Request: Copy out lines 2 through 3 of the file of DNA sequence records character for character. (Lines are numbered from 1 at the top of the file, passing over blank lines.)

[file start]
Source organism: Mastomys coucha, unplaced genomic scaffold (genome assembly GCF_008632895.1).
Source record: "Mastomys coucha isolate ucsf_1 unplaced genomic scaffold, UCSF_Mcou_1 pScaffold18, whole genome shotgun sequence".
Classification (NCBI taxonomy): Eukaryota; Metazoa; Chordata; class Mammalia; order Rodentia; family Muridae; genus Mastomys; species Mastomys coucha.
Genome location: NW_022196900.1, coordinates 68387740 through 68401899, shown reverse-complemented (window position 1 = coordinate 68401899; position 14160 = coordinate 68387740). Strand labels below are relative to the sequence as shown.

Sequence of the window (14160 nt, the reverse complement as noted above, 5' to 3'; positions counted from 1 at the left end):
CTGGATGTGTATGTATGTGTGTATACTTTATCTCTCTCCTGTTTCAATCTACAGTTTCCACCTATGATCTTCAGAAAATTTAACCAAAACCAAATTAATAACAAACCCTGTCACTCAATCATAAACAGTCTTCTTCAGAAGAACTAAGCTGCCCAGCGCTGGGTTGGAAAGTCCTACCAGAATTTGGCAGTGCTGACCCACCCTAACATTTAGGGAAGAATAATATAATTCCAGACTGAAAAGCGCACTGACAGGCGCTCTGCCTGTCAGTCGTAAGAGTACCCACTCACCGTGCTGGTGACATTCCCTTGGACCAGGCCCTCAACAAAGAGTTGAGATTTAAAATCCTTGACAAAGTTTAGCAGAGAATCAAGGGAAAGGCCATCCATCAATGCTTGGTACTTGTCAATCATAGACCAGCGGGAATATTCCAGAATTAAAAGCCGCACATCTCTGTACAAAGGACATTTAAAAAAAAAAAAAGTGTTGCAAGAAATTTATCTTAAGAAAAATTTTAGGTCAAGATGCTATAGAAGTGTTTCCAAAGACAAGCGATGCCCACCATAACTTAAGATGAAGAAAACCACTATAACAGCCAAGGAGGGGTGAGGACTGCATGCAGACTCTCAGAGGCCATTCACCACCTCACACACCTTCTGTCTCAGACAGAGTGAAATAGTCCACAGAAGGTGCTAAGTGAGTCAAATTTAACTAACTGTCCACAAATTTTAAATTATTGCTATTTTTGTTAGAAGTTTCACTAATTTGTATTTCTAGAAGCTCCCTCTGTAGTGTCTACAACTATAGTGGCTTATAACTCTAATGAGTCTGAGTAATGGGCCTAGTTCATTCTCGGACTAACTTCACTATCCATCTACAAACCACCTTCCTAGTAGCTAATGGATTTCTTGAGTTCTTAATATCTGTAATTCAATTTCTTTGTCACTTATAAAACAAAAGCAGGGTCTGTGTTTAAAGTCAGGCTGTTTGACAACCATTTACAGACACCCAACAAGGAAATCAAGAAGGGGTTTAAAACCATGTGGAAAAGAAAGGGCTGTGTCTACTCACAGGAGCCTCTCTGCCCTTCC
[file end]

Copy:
Source record: "Mastomys coucha isolate ucsf_1 unplaced genomic scaffold, UCSF_Mcou_1 pScaffold18, whole genome shotgun sequence".
Classification (NCBI taxonomy): Eukaryota; Metazoa; Chordata; class Mammalia; order Rodentia; family Muridae; genus Mastomys; species Mastomys coucha.